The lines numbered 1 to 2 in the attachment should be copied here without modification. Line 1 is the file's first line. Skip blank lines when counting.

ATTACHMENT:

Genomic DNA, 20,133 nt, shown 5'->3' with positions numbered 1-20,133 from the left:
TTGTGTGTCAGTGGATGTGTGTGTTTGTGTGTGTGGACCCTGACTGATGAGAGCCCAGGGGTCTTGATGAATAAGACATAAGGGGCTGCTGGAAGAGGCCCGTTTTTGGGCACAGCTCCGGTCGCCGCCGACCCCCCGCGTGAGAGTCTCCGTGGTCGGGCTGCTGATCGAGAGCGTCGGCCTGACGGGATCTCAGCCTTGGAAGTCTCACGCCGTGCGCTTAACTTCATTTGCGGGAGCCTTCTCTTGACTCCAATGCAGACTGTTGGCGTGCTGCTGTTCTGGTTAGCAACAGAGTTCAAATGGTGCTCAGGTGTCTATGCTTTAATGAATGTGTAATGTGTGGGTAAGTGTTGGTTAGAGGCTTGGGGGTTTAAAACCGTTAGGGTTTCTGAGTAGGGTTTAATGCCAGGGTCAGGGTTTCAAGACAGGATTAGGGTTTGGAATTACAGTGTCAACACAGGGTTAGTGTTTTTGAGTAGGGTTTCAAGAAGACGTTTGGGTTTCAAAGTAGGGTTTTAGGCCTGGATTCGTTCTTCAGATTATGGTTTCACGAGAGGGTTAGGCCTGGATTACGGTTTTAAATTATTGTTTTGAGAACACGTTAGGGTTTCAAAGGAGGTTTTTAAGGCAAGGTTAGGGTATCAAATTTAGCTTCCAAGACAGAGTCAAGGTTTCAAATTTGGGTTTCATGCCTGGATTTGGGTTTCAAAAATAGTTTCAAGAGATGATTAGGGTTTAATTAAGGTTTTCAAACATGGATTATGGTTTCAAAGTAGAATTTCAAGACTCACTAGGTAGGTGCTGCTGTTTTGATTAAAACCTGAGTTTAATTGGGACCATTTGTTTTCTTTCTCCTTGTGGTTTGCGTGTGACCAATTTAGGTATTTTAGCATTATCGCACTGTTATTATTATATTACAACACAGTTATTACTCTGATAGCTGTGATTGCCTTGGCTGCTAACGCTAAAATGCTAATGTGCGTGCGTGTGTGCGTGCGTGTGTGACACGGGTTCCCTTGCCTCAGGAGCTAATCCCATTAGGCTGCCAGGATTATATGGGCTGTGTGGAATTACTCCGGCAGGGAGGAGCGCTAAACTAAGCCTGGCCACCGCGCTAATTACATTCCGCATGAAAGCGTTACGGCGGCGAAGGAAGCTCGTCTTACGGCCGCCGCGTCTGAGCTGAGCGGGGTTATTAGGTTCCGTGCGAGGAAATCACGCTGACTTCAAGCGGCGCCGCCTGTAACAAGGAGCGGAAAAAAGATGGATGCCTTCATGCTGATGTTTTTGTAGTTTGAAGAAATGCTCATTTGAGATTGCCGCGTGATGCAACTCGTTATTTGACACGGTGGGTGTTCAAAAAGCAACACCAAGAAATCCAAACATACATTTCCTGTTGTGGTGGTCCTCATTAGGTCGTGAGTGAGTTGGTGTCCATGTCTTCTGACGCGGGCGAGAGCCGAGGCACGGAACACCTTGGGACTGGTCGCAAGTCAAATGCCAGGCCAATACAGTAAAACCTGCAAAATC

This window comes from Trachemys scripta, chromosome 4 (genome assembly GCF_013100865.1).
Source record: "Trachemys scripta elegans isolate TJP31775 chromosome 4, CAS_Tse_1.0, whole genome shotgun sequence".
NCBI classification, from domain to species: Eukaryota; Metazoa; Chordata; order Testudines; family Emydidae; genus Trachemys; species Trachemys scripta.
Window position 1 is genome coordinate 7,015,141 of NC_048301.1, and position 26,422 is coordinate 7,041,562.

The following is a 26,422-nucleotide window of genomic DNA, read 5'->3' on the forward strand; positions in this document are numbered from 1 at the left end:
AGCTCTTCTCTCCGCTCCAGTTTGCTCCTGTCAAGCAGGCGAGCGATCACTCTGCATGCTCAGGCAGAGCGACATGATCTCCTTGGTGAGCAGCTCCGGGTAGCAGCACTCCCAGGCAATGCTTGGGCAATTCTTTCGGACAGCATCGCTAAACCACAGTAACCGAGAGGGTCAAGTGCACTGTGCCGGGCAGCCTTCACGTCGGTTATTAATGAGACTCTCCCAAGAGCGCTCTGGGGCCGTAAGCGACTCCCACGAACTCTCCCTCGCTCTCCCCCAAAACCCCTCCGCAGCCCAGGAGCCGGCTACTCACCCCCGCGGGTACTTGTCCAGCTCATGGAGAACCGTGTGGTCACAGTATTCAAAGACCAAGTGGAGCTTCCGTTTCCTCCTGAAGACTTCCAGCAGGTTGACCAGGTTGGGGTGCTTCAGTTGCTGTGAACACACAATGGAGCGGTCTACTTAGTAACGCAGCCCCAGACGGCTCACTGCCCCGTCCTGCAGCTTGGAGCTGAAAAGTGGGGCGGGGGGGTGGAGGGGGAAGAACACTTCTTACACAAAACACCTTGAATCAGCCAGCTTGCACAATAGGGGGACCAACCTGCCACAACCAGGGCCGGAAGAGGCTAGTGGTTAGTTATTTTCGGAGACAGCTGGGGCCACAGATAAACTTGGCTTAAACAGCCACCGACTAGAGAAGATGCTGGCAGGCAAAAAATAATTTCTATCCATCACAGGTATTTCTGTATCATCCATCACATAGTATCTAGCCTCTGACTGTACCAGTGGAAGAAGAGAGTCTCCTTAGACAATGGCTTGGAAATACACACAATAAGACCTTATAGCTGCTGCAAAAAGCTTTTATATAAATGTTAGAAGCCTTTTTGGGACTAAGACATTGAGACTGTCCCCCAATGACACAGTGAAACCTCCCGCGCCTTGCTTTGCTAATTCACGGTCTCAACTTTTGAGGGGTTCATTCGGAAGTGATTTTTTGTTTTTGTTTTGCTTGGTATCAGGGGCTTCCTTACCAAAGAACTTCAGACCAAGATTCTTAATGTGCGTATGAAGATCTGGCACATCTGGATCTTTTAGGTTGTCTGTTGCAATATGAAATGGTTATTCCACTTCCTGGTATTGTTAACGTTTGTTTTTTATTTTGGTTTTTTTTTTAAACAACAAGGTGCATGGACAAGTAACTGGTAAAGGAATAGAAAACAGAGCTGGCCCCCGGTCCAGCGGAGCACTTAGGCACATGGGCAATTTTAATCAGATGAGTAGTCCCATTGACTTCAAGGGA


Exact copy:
Genomic DNA, 20,133 nt, shown 5'->3' with positions numbered 1-20,133 from the left:
TTGTGTGTCAGTGGATGTGTGTGTTTGTGTGTGTGGACCCTGACTGATGAGAGCCCAGGGGTCTTGATGAATAAGACATAAGGGGCTGCTGGAAGAGGCCCGTTTTTGGGCACAGCTCCGGTCGCCGCCGACCCCCCGCGTGAGAGTCTCCGTGGTCGGGCTGCTGATCGAGAGCGTCGGCCTGACGGGATCTCAGCCTTGGAAGTCTCACGCCGTGCGCTTAACTTCATTTGCGGGAGCCTTCTCTTGACTCCAATGCAGACTGTTGGCGTGCTGCTGTTCTGGTTAGCAACAGAGTTCAAATGGTGCTCAGGTGTCTATGCTTTAATGAATGTGTAATGTGTGGGTAAGTGTTGGTTAGAGGCTTGGGGGTTTAAAACCGTTAGGGTTTCTGAGTAGGGTTTAATGCCAGGGTCAGGGTTTCAAGACAGGATTAGGGTTTGGAATTACAGTGTCAACACAGGGTTAGTGTTTTTGAGTAGGGTTTCAAGAAGACGTTTGGGTTTCAAAGTAGGGTTTTAGGCCTGGATTCGTTCTTCAGATTATGGTTTCACGAGAGGGTTAGGCCTGGATTACGGTTTTAAATTATTGTTTTGAGAACACGTTAGGGTTTCAAAGGAGGTTTTTAAGGCAAGGTTAGGGTATCAAATTTAGCTTCCAAGACAGAGTCAAGGTTTCAAATTTGGGTTTCATGCCTGGATTTGGGTTTCAAAAATAGTTTCAAGAGATGATTAGGGTTTAATTAAGGTTTTCAAACATGGATTATGGTTTCAAAGTAGAATTTCAAGACTCACTAGGTAGGTGCTGCTGTTTTGATTAAAACCTGAGTTTAATTGGGACCATTTGTTTTCTTTCTCCTTGTGGTTTGCGTGTGACCAATTTAGGTATTTTAGCATTATCGCACTGTTATTATTATATTACAACACAGTTATTACTCTGATAGCTGTGATTGCCTTGGCTGCTAACGCTAAAATGCTAATGTGCGTGCGTGTGTGCGTGCGTGTGTGACACGGGTTCCCTTGCCTCAGGAGCTAATCCCATTAGGCTGCCAGGATTATATGGGCTGTGTGGAATTACTCCGGCAGGGAGGAGCGCTAAACTAAGCCTGGCCACCGCGCTAATTACATTCCGCATGAAAGCGTTACGGCGGCGAAGGAAGCTCGTCTTACGGCCGCCGCGTCTGAGCTGAGCGGGGTTATTAGGTTCCGTGCGAGGAAATCACGCTGACTTCAAGCGGCGCCGCCTGTAACAAGGAGCGGAAAAAAGATGGATGCCTTCATGCTGATGTTTTTGTAGTTTGAAGAAATGCTCATTTGAGATTGCCGCGTGATGCAACTCGTTATTTGACACGGTGGGTGTTCAAAAAGCAACACCAAGAAATCCAAACATACATTTCCTGTTGTGGTGGTCCTCATTAGGTCGTGAGTGAGTTGGTGTCCATGTCTTCTGACGCGGGCGAGAGCCGAGGCACGGAACACCTTGGGACTGGTCGCAAGTCAAATGCCAGGCCAATACAGTAAAACCTGCAAAATC